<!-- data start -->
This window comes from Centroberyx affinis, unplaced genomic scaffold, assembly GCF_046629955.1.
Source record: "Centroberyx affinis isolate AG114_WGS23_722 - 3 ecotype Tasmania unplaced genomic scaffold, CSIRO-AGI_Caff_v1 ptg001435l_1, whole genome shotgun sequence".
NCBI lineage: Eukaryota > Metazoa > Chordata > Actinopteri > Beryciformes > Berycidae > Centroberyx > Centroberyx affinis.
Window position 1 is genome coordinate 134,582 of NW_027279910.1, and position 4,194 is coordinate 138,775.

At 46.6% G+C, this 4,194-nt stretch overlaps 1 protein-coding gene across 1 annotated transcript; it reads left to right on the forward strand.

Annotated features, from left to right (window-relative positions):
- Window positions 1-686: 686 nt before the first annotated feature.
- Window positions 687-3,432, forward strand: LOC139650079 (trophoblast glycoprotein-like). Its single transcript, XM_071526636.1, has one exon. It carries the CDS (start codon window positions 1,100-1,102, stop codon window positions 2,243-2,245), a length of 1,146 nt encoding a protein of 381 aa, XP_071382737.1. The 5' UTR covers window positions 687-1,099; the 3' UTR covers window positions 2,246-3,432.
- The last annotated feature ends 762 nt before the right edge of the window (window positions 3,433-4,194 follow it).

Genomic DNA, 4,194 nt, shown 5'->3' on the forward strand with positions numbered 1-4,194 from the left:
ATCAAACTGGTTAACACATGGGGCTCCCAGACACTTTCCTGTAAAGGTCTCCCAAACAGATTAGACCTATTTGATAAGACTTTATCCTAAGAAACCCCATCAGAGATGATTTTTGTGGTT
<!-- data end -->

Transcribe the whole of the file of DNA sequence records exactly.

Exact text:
This window comes from Centroberyx affinis, unplaced genomic scaffold, assembly GCF_046629955.1.
Source record: "Centroberyx affinis isolate AG114_WGS23_722 - 3 ecotype Tasmania unplaced genomic scaffold, CSIRO-AGI_Caff_v1 ptg001435l_1, whole genome shotgun sequence".
NCBI lineage: Eukaryota > Metazoa > Chordata > Actinopteri > Beryciformes > Berycidae > Centroberyx > Centroberyx affinis.
Window position 1 is genome coordinate 134,582 of NW_027279910.1, and position 4,194 is coordinate 138,775.

At 46.6% G+C, this 4,194-nt stretch overlaps 1 protein-coding gene across 1 annotated transcript; it reads left to right on the forward strand.

Annotated features, from left to right (window-relative positions):
- Window positions 1-686: 686 nt before the first annotated feature.
- Window positions 687-3,432, forward strand: LOC139650079 (trophoblast glycoprotein-like). Its single transcript, XM_071526636.1, has one exon. It carries the CDS (start codon window positions 1,100-1,102, stop codon window positions 2,243-2,245), a length of 1,146 nt encoding a protein of 381 aa, XP_071382737.1. The 5' UTR covers window positions 687-1,099; the 3' UTR covers window positions 2,246-3,432.
- The last annotated feature ends 762 nt before the right edge of the window (window positions 3,433-4,194 follow it).

Genomic DNA, 4,194 nt, shown 5'->3' on the forward strand with positions numbered 1-4,194 from the left:
ATCAAACTGGTTAACACATGGGGCTCCCAGACACTTTCCTGTAAAGGTCTCCCAAACAGATTAGACCTATTTGATAAGACTTTATCCTAAGAAACCCCATCAGAGATGATTTTTGTGGTT